9 Conclusion |
136. It is inevitable that a new government has
difficulties translating ambitious pre-election rhetoric into
deliverable policy, but the confusion over the four tests, the
place of value for money in the review and the controversial aspects
of the Public Bodies Reform Bill make the Government's public
body reform programme more contentious and less effective than
it should have been. Nevertheless, valuable lessons can be learned
for future reviews.
137. The current approach is not going to deliver
significant cost savings or result in greater accountability.
Public bodies are established to perform a variety of public functions;
while it is possible to deliver these functions in a more efficient
way the majority of their funding is passed on to other organisations
and groups. If the Government wishes to make meaningful savings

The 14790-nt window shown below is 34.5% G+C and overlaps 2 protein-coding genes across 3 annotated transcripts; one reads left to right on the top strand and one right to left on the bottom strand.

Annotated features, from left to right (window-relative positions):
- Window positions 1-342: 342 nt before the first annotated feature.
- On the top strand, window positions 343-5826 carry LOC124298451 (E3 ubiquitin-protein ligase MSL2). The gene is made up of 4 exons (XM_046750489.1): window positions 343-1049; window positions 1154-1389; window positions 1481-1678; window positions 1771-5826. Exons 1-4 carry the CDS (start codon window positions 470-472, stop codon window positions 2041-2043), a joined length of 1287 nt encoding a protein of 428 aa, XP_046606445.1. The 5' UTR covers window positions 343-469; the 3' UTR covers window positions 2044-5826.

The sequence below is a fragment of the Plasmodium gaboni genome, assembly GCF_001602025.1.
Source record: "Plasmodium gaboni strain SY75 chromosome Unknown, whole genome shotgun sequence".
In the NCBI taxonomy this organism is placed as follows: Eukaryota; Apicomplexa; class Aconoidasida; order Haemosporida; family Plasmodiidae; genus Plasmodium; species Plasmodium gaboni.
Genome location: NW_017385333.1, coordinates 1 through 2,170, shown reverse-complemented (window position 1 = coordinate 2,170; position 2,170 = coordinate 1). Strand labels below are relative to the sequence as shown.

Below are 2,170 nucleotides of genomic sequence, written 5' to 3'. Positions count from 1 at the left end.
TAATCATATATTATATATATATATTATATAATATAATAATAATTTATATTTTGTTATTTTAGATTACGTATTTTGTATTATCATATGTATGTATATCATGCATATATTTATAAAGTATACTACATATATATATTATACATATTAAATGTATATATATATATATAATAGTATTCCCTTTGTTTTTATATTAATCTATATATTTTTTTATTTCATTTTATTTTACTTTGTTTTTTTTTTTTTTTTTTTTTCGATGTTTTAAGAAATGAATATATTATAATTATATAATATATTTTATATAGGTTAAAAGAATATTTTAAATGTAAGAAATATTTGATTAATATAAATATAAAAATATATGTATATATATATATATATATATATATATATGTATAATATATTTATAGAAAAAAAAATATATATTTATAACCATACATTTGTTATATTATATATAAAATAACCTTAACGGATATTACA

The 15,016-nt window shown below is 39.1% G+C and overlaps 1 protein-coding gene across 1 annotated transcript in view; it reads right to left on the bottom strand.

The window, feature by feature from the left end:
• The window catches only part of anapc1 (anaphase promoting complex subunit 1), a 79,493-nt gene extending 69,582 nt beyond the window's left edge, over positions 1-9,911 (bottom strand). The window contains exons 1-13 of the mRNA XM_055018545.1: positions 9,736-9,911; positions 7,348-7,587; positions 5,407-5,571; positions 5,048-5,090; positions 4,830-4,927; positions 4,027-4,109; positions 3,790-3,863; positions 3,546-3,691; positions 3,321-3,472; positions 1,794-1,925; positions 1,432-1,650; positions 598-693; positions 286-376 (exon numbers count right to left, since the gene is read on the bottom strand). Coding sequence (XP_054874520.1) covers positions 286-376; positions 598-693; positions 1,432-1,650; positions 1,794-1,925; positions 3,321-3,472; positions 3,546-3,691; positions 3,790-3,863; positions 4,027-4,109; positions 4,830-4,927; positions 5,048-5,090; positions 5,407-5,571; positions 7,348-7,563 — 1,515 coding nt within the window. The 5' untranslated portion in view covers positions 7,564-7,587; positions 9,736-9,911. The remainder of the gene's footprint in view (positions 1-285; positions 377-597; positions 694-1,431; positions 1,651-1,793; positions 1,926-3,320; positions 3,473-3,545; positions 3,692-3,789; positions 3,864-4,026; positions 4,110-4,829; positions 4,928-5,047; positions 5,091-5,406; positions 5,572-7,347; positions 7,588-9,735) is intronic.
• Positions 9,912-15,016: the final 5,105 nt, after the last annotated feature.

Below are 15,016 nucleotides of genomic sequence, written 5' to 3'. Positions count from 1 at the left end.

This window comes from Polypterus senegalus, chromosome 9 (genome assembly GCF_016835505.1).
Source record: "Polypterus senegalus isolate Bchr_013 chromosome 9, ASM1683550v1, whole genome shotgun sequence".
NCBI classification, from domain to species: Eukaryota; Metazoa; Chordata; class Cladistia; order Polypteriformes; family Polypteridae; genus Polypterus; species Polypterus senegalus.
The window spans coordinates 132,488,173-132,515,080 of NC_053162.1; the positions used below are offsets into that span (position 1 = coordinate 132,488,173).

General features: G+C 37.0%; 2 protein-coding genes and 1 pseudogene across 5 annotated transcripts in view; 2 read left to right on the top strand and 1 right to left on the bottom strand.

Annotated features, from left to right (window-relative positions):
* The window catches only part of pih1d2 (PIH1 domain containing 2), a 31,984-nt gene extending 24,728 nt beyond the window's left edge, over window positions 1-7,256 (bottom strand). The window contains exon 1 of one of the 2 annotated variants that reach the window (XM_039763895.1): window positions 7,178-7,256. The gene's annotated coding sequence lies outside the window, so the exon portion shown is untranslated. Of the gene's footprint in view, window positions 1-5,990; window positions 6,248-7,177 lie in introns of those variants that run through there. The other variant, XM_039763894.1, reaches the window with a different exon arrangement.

in public body expenditure it needs to examine not just how public
bodies operate, but what they exist to do. It will have to decide
whether all the functions currently performed by public bodies
are still necessary. Unless it does so, there will be a limit
to the savings it can deliver.
138. Similarly, we are unconvinced that the Government's
solution, bringing functions back in to central departments, will
create a more accountable system. We sympathise with ministers'
desire to be able to influence decisions they will ultimately
be held responsible for; but its answer fails to recognise ways
the organisations are held to account beyond ministerial accountability
139. Stakeholders and civil society play an important
role in providing challenge and criticism to public bodies on
a day to day basis; indeed this seems central to the Government's
vision for a Big Society. It is easiest for them to perform this
role when they have a clearly identified body to engage with,
not a homogenous central department. There is a way to meet both
demands, set these bodies up as executive agencies - this provides
a clearly identifiable organisation for stakeholders to engage
with, while leaving ultimate responsibility with the Minister.